KE: I guess the most difficult thing is that you have to use your whole body. When you play Western drums, you just sit down. I don’t do that often anymore, but I still enjoy that kind of playing, and I still listen to that kind of music. But in taiko, you’re standing up and using your whole body. So, it’s a whole mind-body-spirit harmony sort of discipline. That was really appealing to me.
Photo credit: Toyo Miyatake
APA: When I was reading your biography on your website, I saw that you performed with Los Angeles’ Kinnara Taiko and San Francisco’s Taiko Dojo.
KE: Kinnara was based at a Buddhist temple which is actually very close to USC.
APA: Is it the Senshin Temple?
KE: Yeah, at the Senshin Temple. They are very community-based. It is also Buddhist-based. I really like that group because everybody watches out for each other, and it’s not so much based on quality but cohesiveness within the group, and I think that’s really important. San Francisco’s Taiko Dojo was formed by Tanaka-sensei who is a teacher from Japan, and in the old days when I was in the group, he was very strict and he had a background in martial arts. So, he taught the school very strictly and it was a different approach. It was a very Japanese approach, but it was very good for me to be in that sort of structure.
Actually, later in 1980 I moved to Japan and ended up living there for ten years. In Japan, what I wanted to learn was traditional music. So, I really got into the music from kabuki which is considered classical music -- the word for classical music is hougaku. That’s where I started learning the tsuzumi and studied with some incredible teachers. Actually, one of the teachers I studied with was a ningen kokuhou, or national treasure, and I got into music called edo bayashi which is Tokyo festival music. I was going to stay for a year or two, but that wasn’t enough and it ended up being ten years and even my two boys were born over there.
APA: How was it transitioning from your taiko studies in America to learning taiko in Japan?
KE: I guess the biggest transition for me was [adapting to the] cultural and language [differences]. Although I’m a Japanese American, and my father was born in Japan, I could understand Japanese but couldn’t really speak it. It was a good experience for me. This was in the 1980s, and it was a good time to be in Tokyo because the economy was really strong. It was an exciting time to be there.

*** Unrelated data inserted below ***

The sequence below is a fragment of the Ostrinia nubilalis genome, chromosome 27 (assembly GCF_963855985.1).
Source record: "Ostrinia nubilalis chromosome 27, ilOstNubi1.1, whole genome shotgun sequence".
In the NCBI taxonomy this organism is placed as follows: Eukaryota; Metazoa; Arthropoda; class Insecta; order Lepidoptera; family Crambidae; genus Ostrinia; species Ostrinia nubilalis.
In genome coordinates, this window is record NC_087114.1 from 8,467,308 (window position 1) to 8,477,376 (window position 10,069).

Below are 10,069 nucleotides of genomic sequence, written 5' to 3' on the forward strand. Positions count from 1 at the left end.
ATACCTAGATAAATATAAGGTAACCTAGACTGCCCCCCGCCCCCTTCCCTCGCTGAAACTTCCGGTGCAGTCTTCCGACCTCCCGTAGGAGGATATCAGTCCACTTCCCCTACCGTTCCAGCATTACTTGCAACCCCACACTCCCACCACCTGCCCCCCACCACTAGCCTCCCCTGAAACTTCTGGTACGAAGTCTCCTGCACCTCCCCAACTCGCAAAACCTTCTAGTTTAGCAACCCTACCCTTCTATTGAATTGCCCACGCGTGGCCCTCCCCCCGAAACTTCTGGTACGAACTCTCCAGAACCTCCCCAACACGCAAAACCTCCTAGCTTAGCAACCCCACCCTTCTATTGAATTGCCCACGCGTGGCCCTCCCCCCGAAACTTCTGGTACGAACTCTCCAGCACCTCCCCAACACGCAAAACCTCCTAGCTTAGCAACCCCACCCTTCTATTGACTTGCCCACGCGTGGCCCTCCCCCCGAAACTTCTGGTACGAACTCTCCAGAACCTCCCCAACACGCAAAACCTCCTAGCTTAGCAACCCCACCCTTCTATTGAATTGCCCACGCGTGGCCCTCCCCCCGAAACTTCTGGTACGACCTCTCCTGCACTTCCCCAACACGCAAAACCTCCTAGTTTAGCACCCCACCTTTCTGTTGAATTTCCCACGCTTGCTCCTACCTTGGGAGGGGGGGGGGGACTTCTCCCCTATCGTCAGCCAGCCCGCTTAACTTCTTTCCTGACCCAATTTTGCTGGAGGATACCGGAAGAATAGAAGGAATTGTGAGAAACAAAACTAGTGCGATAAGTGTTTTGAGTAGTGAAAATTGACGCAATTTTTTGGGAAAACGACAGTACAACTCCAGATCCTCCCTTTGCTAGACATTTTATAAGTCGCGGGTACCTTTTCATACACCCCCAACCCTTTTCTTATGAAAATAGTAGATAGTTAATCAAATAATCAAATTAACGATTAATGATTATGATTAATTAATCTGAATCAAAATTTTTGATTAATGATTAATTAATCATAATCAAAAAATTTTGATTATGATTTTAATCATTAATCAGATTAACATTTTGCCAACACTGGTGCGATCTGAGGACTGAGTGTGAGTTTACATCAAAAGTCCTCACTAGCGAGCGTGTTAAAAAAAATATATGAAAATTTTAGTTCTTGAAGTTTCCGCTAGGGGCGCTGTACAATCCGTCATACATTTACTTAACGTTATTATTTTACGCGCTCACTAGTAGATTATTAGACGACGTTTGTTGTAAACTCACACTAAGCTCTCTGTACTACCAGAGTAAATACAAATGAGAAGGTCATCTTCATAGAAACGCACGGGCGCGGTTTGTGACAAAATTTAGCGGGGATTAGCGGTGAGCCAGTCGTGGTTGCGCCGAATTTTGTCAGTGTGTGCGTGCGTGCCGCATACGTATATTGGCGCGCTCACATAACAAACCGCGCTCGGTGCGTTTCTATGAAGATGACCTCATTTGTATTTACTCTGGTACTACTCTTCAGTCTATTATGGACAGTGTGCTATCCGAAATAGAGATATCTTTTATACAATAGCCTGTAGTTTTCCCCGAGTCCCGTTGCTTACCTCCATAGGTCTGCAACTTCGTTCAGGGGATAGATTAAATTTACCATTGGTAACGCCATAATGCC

APA: How did you know or decide that you wanted pursue taiko as a career?
KE: I guess when I started playing taiko, I knew that it would possible make a living doing this and that I wanted to do it. The more you get into it, the more you realize you don’t know enough about it, and I really wanted to know more. I also believe the longer you’ve been playing, the more you need to practice. There are just so many things to keep up with, so many things to review, so many things to create. I really enjoy taiko, because it’s such a challenge, and I want to keep working at it.
APA: You received a natori (classical stage name) in hougaku (classical Japanese music) and on top of that you’re the first non-Japanese national to receive it. What is the significance of achieving this award to you?
KE: Well in a technical sense, natori is a stage name to perform by and a license to teach taiko to others. I’m happy that I did it, but for me when I received a natori, it’s not so much an achievement but a beginning -- a stepping stone. There’s so much more I can learn. It’s like there’s a saying in Japan “kiri ga nai” which means “there’s no end.”My focus since I've been in the States has been starting a school, composing my own music, starting my own group, things like that.
APA: Aside from hougaku, what other music styles have you played? What would like to experiment with in the future?